In this new edition of our weekly magazine of scientific popularization operating in the blockchain we will recognize some articles posted between 21st to 27th of May, briefly prefaced here by @eniolw. Let's remember that STEMSocial acknowledges and shows appreciation to these articles based on the support they were granted after curation and also based on the receptivity they had, evidenced by the interaction in the comments section.
Three of the posts highlighted here notably cover environmental issues, which we believe is crucial, making it an admirable campaign necessary to ensure a sustainable world for our grandchildren (that's one way to think of it in the long term). We fear that the narrative embodied in films like Don't look up is not a satirical one but a vivid possibility.
In turn, we also recognize a couple of interesting posts on health and scientific dissemination. We encourage you to visit all these posts, take advantage of their content if you like it and show your appreciation.
Our top choices
Beginning with our environmentalist series, we recommend reading @mengene's article to learn about the fracking process, in which he especially highlights the controversies that accompany this technology for the extraction of natural gas. The truth is that the highly industrialized society in which we live, the demand for energy is increasing, so the debate about the cost/benefit ratio of obtaining it is reaching fever pitch and we better be aware of it.
Some people have developed a love of science and technology since childhood, perhaps driven by innate curiosity, a good education, or a mixture of both. Some talk about inspiring TV shows about science and museum visits. Speaking of which, @dimascastillo90's post consists of a modest account of a family visit he made to the "Polo Científico Tecnológico" (Scientific and technological center) in Buenos Aires, Argentina. The various photos he took of the objects and artifacts are as educational as they are inspiring.
Agriculture is the technique that laid the foundations for civilization, but from its beginnings the challenges that natural pests brought with them were known. We are told by @cyprianj that it was the Sumerians who invented pesticides and that the war between humans and the "little creatures" has been going on since then, and we still don't know who will win. In our eagerness to get rid of the plague we have invented highly toxic synthetic pesticides, some of which are still rampantly and illegally used in many countries, creating very serious and long-standing ecological and health problems. Cases such as Minamata disease are sad enough, but we must learn from them, as the war to promote an environmentalist policy also exists.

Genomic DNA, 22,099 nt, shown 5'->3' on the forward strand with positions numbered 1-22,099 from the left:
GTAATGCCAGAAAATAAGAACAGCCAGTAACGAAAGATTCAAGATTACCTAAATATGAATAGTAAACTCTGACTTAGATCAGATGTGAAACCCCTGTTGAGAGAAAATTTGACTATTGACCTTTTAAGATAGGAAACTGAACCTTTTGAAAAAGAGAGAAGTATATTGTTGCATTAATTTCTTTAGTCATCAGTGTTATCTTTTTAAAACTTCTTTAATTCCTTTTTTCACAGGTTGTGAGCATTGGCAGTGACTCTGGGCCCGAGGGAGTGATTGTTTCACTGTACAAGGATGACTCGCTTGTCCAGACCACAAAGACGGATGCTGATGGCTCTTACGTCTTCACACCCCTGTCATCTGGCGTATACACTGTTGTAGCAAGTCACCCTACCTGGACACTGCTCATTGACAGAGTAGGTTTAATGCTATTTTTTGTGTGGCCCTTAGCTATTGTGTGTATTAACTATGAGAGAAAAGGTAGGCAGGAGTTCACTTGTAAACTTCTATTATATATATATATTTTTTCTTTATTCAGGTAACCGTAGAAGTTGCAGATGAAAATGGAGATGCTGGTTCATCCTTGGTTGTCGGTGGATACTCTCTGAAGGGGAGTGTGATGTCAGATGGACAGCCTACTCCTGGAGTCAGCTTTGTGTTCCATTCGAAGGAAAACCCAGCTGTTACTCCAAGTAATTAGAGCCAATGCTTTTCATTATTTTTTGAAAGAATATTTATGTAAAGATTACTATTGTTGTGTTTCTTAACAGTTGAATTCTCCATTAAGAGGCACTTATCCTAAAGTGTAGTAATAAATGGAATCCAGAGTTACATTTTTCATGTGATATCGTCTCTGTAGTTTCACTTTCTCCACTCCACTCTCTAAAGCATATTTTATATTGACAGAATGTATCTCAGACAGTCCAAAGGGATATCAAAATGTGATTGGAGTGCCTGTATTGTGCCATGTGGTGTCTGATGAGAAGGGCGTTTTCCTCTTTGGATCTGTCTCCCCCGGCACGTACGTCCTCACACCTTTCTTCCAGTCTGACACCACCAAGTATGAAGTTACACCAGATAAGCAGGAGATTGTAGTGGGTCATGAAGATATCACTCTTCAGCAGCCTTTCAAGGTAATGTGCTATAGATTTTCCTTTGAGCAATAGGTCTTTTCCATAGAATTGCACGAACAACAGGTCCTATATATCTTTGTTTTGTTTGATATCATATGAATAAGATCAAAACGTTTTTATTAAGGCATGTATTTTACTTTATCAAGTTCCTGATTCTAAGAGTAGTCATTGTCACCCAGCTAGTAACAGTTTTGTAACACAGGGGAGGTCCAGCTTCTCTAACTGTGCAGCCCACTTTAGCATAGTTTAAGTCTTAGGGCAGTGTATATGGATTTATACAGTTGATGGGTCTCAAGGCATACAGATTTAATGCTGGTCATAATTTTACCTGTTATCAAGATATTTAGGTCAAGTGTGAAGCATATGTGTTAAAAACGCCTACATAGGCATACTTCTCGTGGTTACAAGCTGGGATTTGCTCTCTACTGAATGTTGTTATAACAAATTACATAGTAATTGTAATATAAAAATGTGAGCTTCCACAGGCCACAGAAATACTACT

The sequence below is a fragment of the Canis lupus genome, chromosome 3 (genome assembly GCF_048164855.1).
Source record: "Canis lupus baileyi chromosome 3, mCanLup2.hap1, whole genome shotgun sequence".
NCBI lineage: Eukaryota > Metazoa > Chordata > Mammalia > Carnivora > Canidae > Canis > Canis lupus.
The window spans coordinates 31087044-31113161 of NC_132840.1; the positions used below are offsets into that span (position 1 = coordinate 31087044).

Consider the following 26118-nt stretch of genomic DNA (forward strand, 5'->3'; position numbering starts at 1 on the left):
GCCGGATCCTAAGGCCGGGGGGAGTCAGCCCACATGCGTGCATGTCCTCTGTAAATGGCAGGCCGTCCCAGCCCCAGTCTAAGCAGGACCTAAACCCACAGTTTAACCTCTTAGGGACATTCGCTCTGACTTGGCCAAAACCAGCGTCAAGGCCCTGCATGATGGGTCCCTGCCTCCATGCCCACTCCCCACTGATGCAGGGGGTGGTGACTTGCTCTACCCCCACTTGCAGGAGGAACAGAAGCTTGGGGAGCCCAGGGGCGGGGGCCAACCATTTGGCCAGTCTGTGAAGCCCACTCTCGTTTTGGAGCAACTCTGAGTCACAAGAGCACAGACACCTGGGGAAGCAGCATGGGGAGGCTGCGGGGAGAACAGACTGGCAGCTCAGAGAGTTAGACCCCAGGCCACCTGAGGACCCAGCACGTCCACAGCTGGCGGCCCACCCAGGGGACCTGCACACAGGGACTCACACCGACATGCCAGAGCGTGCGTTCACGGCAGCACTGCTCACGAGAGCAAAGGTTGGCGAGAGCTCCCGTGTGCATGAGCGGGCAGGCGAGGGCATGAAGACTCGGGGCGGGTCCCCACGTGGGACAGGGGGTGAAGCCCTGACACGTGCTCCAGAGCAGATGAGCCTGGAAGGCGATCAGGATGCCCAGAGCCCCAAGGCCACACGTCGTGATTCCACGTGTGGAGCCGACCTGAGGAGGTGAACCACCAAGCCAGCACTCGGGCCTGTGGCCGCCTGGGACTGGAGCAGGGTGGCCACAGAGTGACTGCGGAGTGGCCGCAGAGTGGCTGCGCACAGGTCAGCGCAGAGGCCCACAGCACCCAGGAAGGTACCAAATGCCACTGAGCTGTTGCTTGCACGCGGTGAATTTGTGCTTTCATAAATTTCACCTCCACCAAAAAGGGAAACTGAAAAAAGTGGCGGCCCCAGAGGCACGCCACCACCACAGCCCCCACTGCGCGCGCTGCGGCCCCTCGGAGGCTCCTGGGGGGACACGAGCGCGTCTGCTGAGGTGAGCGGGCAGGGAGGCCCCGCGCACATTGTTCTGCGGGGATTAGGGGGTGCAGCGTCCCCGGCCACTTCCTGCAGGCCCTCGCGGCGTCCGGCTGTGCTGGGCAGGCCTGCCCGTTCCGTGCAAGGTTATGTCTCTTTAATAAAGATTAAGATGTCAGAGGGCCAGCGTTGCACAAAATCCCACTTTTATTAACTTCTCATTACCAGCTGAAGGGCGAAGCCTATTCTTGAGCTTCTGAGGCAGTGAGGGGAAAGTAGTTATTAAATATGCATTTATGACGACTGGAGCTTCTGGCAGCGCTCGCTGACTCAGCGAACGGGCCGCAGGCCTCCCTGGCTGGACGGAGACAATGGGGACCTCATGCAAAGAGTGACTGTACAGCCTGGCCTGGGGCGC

Speaking precisely about the problems caused by the indiscriminate use of pesticides, it is remarkable how there are alternative agricultural techniques such as organic agriculture. This is discussed by @pinedaocl, who characterizes it by using products of natural origin, free of components that threaten biodiversity and that include scientific and traditional knowledge. However, large-scale production often demands the use of synthetic sources to increase efficiency and productivity, but the risk of contamination by excess and bad practices is there.
Many people experience sleep disorders, some of which can be quite disturbing, such as sleep paralysis or sleepwalking. Fortunately we have solid knowledge of neurology and medicine to understand them and perhaps get rid of them. This is what @eni-ola proposes in her interesting post, which tells us in first person who happens to be a recurrent victim of Hypnic Jerk, another sleep disorder that does not pass for a simple nightmare. She gives us an account of the phases of sleep citing many scientific works and presents the main hypotheses to explain the occurrence of Hypnic Jerk. Come and read the post, maybe you feel identified.
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See you next time!